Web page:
The recent plethora of events proves conclusively what many of us have been saying for longer than we care to remember: there is no alternative to the practice of the highest of moral and ethical codes and an unequivocal adherence to principle in governance.
Nothing less will suffice.
What has emerged from the, oftentimes overstated, pages of what have hitherto been treated as scurrilous scandal-sheets, is increasingly displaying, not merely the ring of truth, but proving to be understatements in quite a few instances. It is undeniable that that the level of probity has to increase as the rank of those governing us goes up. Instead, it appears that the level of arrogance and expressions of entitlement verging on the absolute have begun to emerge with increasing frequency among those with pretensions to leadership positions, if not roles
If the above sounds like “Pie in the sky (when you die)” let me, once more, reiterate the fact that the qualities I have described are not “airy fairy” concepts dreamt up by some writer of children’s bedtime stories. They constitute the very lifeblood of any civilized and democratic system of governance. If that sounds like its written in stone, so be it because that has proven to be absolute fact in the matter of governance of the kind that we all believe should be the foundation on which any civilized society is built.
Particularly in the case of a country whose economy is organized on the capitalist model, the checks and balances that an ethical and moral code and the exercise of principle is a sine qua non for justice and equity to prevail and for the very survival of civilized society. The rule of law to which at least lip service is paid by the vast majority of Sri Lankans cannot exist unless the three elements I have described earlier exist. Why do I say this? Because the basis of capitalist society is the exploitation of the many by the few and it is only the constraints placed by structures based on the three elements I have described that prevents something worse than the law of the jungle prevailing. The reader needs to think about these concepts and not be distracted by the philosophical gobbledegook spouted by those practicing fraud on a scale never witnessed in Sri Lanka even in the dark days of “Empire.” Then, I am certain, there will be very little room for the slightest doubt about our current predicament and what needs to be done in the matter of a complete house-cleaning in “The Land Like No Other.”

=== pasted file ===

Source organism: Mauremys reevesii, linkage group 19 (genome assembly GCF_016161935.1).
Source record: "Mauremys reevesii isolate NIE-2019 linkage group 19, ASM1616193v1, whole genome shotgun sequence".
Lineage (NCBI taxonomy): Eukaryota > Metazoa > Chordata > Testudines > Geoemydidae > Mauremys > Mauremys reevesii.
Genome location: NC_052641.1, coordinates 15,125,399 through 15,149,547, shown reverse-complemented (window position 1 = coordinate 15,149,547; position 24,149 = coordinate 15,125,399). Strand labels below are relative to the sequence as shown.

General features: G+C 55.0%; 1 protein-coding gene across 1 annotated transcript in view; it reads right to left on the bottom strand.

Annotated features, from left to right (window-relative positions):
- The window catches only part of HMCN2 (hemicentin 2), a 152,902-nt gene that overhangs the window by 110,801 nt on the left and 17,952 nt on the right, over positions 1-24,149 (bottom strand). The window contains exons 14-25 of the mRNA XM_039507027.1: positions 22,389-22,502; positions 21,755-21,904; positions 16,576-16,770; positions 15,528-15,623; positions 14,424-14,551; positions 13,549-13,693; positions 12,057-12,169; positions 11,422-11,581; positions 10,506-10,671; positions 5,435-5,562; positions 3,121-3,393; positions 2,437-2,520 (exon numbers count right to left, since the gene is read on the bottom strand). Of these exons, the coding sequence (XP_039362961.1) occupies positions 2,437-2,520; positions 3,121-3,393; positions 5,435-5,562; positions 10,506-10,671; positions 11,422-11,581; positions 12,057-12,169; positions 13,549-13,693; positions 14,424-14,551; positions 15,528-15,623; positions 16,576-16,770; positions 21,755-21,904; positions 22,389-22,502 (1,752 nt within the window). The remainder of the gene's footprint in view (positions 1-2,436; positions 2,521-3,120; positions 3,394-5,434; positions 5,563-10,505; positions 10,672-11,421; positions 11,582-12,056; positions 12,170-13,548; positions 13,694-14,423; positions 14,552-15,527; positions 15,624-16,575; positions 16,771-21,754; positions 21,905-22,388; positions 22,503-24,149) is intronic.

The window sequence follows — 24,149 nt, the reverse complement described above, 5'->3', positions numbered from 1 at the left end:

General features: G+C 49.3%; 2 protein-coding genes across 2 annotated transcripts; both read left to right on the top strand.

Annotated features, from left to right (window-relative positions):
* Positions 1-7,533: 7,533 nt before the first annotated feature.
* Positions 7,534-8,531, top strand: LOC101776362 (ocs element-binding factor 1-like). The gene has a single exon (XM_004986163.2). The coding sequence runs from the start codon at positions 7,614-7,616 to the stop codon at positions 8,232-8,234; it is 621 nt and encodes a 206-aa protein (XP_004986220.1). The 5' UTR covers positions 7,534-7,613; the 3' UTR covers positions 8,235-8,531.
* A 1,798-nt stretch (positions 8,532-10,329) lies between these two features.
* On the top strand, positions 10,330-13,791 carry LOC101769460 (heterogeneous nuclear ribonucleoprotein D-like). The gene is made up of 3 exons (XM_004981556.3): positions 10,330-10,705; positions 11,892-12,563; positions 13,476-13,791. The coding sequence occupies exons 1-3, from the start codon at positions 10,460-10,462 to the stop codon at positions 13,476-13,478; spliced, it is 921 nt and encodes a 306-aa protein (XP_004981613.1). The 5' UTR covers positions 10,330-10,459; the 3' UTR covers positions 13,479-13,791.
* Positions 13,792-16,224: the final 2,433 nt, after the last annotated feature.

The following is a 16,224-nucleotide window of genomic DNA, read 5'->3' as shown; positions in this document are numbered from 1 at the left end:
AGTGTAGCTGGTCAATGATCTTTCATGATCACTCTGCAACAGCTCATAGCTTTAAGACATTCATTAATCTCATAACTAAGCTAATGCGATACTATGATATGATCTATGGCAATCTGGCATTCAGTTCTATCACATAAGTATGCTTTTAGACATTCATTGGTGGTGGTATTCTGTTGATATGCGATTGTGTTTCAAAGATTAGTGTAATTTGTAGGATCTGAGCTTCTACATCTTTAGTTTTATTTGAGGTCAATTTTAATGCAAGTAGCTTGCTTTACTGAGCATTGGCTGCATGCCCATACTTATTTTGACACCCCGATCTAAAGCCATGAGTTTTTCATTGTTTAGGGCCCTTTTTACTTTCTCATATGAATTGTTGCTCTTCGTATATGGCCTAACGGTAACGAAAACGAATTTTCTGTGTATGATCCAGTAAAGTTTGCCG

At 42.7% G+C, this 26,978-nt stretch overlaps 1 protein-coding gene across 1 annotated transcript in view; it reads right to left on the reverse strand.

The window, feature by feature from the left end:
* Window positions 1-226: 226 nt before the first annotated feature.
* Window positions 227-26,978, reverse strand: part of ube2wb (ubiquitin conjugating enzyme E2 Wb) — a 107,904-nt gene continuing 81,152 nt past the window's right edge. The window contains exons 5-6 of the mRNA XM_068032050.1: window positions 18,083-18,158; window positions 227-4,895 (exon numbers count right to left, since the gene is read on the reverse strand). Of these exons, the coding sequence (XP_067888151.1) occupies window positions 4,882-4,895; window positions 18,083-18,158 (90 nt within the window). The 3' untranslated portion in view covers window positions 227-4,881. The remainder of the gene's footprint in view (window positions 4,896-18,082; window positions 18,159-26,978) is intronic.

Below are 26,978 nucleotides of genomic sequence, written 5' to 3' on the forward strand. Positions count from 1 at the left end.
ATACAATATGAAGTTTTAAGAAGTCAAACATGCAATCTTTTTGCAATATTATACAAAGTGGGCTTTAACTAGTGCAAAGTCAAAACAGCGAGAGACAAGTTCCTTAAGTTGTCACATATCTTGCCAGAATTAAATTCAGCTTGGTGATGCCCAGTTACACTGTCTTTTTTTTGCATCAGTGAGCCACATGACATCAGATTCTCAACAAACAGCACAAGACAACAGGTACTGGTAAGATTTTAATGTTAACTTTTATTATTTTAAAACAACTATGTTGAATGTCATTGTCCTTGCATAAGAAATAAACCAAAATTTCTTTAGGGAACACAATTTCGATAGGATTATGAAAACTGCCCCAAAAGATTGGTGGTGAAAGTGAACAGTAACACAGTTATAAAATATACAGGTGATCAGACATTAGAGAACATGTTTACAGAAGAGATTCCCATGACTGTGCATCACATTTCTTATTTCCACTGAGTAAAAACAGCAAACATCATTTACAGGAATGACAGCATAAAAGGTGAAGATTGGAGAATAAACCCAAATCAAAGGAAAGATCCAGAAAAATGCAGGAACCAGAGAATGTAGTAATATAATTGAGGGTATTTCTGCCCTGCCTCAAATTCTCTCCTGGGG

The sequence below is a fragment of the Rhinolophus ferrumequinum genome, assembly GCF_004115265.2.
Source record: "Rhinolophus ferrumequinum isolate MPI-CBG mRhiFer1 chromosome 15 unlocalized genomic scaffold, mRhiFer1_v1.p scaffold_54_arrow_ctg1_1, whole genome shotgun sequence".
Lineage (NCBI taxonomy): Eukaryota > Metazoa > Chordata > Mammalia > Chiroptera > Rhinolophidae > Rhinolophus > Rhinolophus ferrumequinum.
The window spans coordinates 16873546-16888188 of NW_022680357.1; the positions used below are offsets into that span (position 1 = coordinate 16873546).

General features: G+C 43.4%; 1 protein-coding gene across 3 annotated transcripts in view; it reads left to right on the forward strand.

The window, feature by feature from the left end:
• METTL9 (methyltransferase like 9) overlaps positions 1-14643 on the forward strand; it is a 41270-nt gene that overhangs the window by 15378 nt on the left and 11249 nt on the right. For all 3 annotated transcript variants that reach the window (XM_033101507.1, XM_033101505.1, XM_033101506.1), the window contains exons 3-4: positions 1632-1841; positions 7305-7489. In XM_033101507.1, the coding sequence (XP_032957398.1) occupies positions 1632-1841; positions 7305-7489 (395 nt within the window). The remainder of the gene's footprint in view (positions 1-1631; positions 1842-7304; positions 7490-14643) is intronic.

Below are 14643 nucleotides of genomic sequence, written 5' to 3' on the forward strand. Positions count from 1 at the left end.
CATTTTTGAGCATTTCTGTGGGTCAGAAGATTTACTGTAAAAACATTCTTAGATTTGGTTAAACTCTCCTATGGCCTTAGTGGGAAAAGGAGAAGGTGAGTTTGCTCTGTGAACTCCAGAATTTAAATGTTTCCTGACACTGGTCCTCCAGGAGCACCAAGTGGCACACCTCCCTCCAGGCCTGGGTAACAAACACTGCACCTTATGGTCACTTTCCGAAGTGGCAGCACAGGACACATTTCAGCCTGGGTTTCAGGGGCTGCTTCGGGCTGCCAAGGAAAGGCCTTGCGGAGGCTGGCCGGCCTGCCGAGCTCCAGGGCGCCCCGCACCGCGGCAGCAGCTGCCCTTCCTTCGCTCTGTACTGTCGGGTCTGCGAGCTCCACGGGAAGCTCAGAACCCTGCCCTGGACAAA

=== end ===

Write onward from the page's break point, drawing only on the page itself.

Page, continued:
What has made matters so much worse in the post-2015 period has been the absolute abuse of Sri Lankans’ trust and the arrogance that has accompanied it. After all, those who risked life and limb to throw the Rajapaksa Rabble out of power did not do so to simply ensure that the masks changed but the players practiced the same deceit and dishonesty. To make matters even more intolerable, our rulers have chosen to treat us as a bunch of cattle without any grey matter.
The icing on the cake has been the increasing evidence of collusion by the current lot with their predecessors in the matter of covering up the sins of the Rajapaksa Regime in what is becoming increasingly evident as a quid pro quo arrangement. In fact, some of us had, much earlier begun to smell this particular rat but were naïve enough to believe that this was a mere hiccup on the way to good governance, giving it the opportunity to right the ship and create a society where equity and justice prevailed. Sad to say, we under-estimated the new lot’s capacity for fiscal criminality.
If all of those politicians who epitomize venality get away with treating us with monumental contempt and we let them, we will have no one to blame but ourselves for the inevitable precipitous slide deeper into the abyss that the Rajapaksa Regime constructed so efficiently over the period of a decade.